During the past 4 years of bike fitting, 75% of my clients have expressed that hand numbness is a real issue they deal with while riding. I’ve found there to be 2 main possibilities for this. From speaking with cyclists who contend with this issue, 50% are impacted from applying too much pressure on their hands and the other 50% are wearing their jerseys too tight; sometimes the numbness can be a combination of both. If you suffer from hand numbness don’t worry, you are not alone.
Prevention For the Win
Vary Your Hand Position. Periodically place your hands in a different position while you are riding. Try moving your hands to the hoods, keep your hands on the drops, or rotate one hand at a time to the outside of your palm and rest it on the handlebar. You can even flex your fingers/hands open and closed if that helps. If you are a little unsteady on your bicycle, steadily move your hands to a different position one at a time. That way you will always have at least one hand in a stable position on the handlebars at all times.
Wear Gel-Padded Gloves. A perfectly designed glove is the Ultra Gel by Performance Bike. Any glove from Giro (i.e., LX) will have a similar design. Look for a glove that has a recessed ‘pocket’, and some that will protect your nerves and arteries from getting pinched. For more comfort, search out a glove that has a thicker padding.
Add a Double-Layer of Handlebar Tape. Here is a tape trick that no one really does, but that really works for hand pain: Next time you need to wrap your handlebars, buy 2 packages of handlebar tape (4 rolls in total). Set 2 full rolls aside to be used for each side of the handlebar. Take the 3rd roll and cut it exactly in half so you end up with 2 half rolls. Take one of the half pieces and, starting at the back of the hoods, wrap the tape around the handlebar until you get to about 1-2” from the stem. Repeat for the other side. Once complete, you should have only the top of the bars covered with new tape. Using one of the full-length pieces, wrap tape around the bars as normal. Once complete, the tops of the bars will have double padding and be very comfortable on the hands.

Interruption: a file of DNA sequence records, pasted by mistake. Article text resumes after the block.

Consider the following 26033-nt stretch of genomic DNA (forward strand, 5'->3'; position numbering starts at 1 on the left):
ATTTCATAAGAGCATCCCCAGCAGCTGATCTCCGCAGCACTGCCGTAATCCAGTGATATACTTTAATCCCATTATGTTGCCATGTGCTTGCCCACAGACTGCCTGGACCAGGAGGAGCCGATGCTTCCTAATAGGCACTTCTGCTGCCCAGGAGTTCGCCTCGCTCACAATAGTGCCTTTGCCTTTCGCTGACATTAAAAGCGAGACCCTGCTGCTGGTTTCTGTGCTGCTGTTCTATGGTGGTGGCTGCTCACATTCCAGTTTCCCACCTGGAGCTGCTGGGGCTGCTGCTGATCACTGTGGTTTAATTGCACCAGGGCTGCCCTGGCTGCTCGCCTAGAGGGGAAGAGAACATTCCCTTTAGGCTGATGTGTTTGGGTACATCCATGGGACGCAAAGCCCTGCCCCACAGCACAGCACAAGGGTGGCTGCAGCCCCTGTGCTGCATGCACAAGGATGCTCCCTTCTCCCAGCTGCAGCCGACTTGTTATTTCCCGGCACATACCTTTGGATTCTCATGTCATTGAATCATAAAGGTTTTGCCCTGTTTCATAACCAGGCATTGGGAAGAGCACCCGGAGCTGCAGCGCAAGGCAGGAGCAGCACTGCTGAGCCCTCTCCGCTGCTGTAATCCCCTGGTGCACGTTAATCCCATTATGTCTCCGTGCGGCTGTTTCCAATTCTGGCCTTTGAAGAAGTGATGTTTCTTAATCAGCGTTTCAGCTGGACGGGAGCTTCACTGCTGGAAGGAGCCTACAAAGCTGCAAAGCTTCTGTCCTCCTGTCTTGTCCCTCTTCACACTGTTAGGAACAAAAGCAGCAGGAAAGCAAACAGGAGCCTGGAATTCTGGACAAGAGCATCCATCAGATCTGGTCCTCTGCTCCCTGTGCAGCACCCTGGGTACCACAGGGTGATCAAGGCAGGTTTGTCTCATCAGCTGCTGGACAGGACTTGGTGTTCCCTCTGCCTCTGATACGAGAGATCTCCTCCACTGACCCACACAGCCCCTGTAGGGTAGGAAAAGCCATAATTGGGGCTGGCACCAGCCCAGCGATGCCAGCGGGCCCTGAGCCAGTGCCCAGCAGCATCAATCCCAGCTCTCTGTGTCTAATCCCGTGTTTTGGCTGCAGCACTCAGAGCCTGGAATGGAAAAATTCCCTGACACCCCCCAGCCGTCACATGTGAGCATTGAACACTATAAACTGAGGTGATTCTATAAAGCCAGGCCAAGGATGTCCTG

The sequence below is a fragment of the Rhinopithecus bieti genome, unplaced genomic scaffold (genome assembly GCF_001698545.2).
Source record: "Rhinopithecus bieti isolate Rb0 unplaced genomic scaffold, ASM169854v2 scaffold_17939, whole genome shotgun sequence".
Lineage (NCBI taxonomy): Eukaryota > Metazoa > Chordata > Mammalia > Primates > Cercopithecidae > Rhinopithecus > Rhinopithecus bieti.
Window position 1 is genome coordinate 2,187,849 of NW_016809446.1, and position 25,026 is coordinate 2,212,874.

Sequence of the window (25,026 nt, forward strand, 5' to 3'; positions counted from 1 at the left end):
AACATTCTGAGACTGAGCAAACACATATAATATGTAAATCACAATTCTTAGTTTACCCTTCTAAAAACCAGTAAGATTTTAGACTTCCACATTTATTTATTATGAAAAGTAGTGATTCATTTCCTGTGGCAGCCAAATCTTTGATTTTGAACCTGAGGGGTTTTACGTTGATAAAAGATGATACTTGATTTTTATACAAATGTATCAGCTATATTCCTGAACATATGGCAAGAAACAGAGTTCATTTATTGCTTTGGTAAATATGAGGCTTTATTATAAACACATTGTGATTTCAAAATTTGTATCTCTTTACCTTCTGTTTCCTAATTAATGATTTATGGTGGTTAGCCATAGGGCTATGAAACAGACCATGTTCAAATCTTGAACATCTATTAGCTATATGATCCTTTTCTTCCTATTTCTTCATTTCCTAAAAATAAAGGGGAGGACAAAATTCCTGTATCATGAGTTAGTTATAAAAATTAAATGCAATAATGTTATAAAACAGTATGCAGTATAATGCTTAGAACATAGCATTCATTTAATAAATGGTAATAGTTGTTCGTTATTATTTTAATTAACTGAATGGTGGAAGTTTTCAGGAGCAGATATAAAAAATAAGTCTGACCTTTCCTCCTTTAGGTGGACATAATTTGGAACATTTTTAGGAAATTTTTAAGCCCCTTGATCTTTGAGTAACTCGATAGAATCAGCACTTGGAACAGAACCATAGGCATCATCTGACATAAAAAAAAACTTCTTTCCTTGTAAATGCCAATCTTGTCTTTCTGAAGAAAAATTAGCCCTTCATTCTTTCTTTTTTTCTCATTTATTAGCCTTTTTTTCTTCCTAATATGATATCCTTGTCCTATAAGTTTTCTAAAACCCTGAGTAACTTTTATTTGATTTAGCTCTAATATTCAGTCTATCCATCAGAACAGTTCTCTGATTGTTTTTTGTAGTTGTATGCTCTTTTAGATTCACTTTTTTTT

Get a Bike Fit. Sitting on a bicycle is like sitting on a teeter-totter, if the stem is too low, your weight is shifted forward and onto your hands, arms, shoulders and neck. When the stem is raised, your weight goes back onto your saddle, removing weight from your hands, arms, shoulders and neck. So, a pro-level bike fit is the way to go if you want maximum comfort in your riding position.
Treat Yo' Self
Here are solutions for treating numbness due to pressure. Move down the list depending on the severity of your symptoms: R.I.C.E – Rest, Ice, Compression, Elevation Oral or Topical non-steroidal anti-inflammatory medication (NSAIDs) to reduce pain and inflammation. Wrist Splinting – a wrist splint might help as it gives your wrist support and adds compression to your wrist and hands. Consult your Doctor – For severe nerve injury, surgical decompression of the nerves may be needed.
I’ve noticed my fingers going numb some of the time. It’s always the same course, same bike, same riding style, same position, but the only thing that was different was the cycling kit, specifically the jersey. In one instance, my jersey felt a little tight so I reached under my right armpit and pulled on the jersey to give it a little slack. Immediately the numbness in my right hand and fingers went away. I found that the elastic in the jersey compresses the brachial artery and ulnar nerve causing your hands and fingers to go to sleep. Next time one of your hands and/or fingers go numb, reach under your armpit and stretch out the jersey a little. I have told this to all my bike fit clients, and half of them have replied that this is the cause of their numbing. I hope this article helps you attain more comfort while cycling so that you can better enjoy the sport.